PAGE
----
One of the main signs of biotin deficiency is hair loss. Deficiency can be caused by smoking, poor liver function, or even pregnancy. Research indicates that a large number of women develop a biotin deficiency during normal pregnancy because the rapidly dividing cells of the developing fetus require biotin for the synthesis of the necessary carboxylase enzymes and the binding of biotin to histones. The authors concluded that the significant alterations and changes in the determinants of biotin metabolism during pregnancy and breastfeeding indicate that sources of biotin uptake exceed current recommendations for meeting the requirements of these reproductive conditions.

To reverse hair loss and increase hair strength, take a B-complex vitamin tablet daily or take Biotin and Vitamin B5 separately. Eating foods that contain biotin and vitamin B5, such as eggs, beef, chicken, avocados, legumes, nuts, and potatoes, helps you avoid deficiency in these vitamins as well as aids in hair growth.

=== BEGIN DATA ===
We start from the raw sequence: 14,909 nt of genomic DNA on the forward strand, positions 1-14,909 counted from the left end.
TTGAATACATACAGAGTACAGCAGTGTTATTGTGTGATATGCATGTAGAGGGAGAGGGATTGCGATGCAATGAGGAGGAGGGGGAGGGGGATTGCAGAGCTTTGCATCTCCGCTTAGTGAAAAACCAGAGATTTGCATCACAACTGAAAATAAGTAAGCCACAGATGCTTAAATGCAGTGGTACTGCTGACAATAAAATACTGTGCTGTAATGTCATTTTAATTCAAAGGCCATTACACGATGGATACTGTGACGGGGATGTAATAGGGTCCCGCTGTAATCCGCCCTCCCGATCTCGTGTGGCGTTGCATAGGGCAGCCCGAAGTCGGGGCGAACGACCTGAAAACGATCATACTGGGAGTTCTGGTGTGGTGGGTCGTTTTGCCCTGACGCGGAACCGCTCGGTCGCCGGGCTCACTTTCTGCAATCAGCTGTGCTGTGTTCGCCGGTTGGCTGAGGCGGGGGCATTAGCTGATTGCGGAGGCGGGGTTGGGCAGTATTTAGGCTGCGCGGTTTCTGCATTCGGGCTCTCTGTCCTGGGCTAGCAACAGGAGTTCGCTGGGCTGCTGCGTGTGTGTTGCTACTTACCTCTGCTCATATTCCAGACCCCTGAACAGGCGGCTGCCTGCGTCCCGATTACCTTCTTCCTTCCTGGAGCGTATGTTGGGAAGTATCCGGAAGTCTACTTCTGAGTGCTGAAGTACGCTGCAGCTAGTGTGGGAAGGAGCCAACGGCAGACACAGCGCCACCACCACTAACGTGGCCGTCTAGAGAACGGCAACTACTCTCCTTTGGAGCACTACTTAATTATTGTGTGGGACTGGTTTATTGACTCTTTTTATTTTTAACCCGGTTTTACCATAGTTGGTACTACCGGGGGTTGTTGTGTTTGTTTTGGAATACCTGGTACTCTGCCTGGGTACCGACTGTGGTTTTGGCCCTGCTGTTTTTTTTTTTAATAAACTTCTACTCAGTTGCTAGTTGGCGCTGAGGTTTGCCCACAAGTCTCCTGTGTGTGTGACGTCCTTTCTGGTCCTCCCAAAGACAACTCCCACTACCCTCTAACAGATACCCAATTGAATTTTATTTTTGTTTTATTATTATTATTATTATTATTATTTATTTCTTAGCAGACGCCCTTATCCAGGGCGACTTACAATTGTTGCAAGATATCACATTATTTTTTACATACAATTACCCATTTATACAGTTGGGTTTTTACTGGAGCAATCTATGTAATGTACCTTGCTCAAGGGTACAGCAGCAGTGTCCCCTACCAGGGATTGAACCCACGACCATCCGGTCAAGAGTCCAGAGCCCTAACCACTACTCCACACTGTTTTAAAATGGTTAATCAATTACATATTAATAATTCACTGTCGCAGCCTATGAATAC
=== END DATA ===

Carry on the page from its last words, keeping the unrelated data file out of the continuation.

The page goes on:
4. Vitamin C

Experimental evidence indicates that oxidative stress plays a major role in the ageing process. Reactive oxygen species or free radicals are highly reactive molecules that can directly damage cytoskeletal membranes, lipids, proteins and DNA.

With age, the production of free radicals increases and the amount of antioxidant enzymes that defend the body decreases, which leads to damage to cellular structures and the ageing of hair. By acting as an antioxidant, Vitamin C fights oxidative stress that contributes to greying and hair loss.